Thursday, November 29, 2018

A Talking Around Technology Appendix To Postblogging Technology, September, 1948: Malthus, Soil and Farming

Last time around, I emphasised that there was a "culture-involved talking around technology" issue bound up the discussion of Malthus, ecological collapse, and agricultural productivity in 1948. I could probably frame this in a satisfactorily academic way if I kept up with the literature better, but I'm only human, and, specifically, a human being who worked thirteen of the last fourteen days. Specifically, of course, this is a discussion of agricultural technology. Sorry, no jet fighters. 

"Malthus" here, it seems to me, is, whatever else we make of him as an economic theorist, a way of saying "brown people upset me" without actually saying it. This is a tough thing to say, given that Malthus is also an economic theorist with horse sense to share about what "Hard Times" are, and how they come around. Which is good, considering that there's a tendency in economics to be objectively pro-Hard Times.

"Broke, baby sick and car trouble." By Dorothy Lange

As you might guess, I'm playing with "Hard Times" as a synonym for "a business cycle depression," because I am referencing Stephen Foster's Hard Times Come Again No More. Because I am old, and do not do the Youtube thing very well, it was news to me that  is now the iconic American air. But it is, and I am shoving that amazing fact in the face of fellow old people by embedding the orchestral version from Civilisation VI. Which I will play the moment they get rid of that off-putting, cartoonish art style.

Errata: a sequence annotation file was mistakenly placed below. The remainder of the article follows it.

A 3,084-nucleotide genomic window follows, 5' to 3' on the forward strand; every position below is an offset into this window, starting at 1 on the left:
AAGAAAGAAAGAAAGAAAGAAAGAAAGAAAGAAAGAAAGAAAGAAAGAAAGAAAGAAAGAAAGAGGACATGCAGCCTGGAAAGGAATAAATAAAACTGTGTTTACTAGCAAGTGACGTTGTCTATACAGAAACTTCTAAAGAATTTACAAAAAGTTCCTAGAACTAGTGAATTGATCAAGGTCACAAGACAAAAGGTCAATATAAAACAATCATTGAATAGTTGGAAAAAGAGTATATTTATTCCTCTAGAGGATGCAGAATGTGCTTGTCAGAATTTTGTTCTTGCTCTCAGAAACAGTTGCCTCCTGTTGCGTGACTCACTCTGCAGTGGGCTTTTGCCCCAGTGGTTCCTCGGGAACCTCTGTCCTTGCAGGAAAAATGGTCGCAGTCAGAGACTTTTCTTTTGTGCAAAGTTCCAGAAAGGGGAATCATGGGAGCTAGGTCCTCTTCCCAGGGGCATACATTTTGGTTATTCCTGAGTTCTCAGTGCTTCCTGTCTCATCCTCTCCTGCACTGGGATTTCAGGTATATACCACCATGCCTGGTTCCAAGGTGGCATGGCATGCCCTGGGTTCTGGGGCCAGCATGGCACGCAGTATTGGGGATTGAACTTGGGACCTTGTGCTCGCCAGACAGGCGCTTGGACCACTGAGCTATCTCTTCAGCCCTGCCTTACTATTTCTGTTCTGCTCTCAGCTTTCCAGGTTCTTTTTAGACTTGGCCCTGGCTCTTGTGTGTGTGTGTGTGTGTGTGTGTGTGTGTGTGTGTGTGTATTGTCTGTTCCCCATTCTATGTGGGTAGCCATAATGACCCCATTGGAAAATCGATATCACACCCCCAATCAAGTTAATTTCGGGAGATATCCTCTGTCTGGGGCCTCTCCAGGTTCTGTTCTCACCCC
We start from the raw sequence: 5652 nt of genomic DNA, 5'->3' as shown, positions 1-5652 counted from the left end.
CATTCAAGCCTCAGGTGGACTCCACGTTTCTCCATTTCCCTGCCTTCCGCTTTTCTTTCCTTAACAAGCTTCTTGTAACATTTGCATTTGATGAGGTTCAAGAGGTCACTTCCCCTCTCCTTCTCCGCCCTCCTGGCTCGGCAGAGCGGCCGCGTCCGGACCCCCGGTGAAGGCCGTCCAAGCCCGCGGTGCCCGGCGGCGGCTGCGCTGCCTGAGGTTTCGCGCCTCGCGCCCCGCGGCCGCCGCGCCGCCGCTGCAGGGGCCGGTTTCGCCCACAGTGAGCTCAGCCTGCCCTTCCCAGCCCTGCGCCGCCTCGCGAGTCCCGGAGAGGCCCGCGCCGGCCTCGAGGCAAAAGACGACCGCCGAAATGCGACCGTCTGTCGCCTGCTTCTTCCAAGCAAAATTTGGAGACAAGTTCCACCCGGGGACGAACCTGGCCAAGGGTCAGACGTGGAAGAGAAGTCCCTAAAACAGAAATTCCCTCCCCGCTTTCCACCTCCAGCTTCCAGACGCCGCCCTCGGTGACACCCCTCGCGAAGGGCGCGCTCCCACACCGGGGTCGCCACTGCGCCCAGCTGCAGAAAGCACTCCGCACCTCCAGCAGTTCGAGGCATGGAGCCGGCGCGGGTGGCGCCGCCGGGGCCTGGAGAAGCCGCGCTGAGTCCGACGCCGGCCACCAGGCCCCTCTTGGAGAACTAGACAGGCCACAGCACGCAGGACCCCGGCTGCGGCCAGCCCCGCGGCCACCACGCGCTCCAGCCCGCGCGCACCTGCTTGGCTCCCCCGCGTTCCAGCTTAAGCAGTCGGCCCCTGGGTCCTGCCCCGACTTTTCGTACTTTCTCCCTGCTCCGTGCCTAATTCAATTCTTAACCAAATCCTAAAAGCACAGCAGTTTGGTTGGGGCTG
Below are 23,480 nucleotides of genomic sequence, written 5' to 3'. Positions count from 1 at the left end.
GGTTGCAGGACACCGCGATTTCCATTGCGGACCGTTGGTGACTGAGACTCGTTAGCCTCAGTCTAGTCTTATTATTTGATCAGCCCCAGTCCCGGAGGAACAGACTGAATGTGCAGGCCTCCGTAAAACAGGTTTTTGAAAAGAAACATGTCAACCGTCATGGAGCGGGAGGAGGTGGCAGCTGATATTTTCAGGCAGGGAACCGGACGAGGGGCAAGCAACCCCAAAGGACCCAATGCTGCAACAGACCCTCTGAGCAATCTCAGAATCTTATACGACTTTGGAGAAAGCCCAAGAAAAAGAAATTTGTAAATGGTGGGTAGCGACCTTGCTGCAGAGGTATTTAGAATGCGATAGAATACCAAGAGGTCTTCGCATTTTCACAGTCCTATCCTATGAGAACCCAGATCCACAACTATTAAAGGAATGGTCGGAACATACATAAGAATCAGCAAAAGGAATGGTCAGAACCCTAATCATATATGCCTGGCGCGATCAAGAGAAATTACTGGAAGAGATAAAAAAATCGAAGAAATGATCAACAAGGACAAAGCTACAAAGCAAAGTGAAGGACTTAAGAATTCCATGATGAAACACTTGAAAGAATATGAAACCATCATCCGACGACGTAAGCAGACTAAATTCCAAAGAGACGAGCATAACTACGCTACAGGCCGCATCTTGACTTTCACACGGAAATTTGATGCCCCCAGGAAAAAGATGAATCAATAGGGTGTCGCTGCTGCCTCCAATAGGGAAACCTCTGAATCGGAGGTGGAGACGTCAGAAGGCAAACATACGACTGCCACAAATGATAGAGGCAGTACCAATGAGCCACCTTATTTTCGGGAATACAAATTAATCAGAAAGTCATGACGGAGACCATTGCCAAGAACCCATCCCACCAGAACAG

I do, however, have a faintly logical argument for trying to rehistoricise the concept of a recession, here. After five years of following the business news of the 1940s, it is hardly any surprise that the Malthus/ecological catastrophe nexus that was explored at the American Association for the Advancement of Science is framed by "the Dust Bowl." When the crops failed and the soil flew across a vast area of the southern plains (and not the northern plains, so please try to dissociate "Kansas" and "Dust Bowl") "Hard Times" were forever defined and redefined in the American mind. It was not just the hardships of the actual Dust Bowl. It was also the fact that the  "Okies" fled to California. It is taking all that I have to refrain from embedding either the intro to The Beverley Hillbillies or Al Jolson singing "California Here I Come," ideally in blackface, here. What a conjunction of American myth!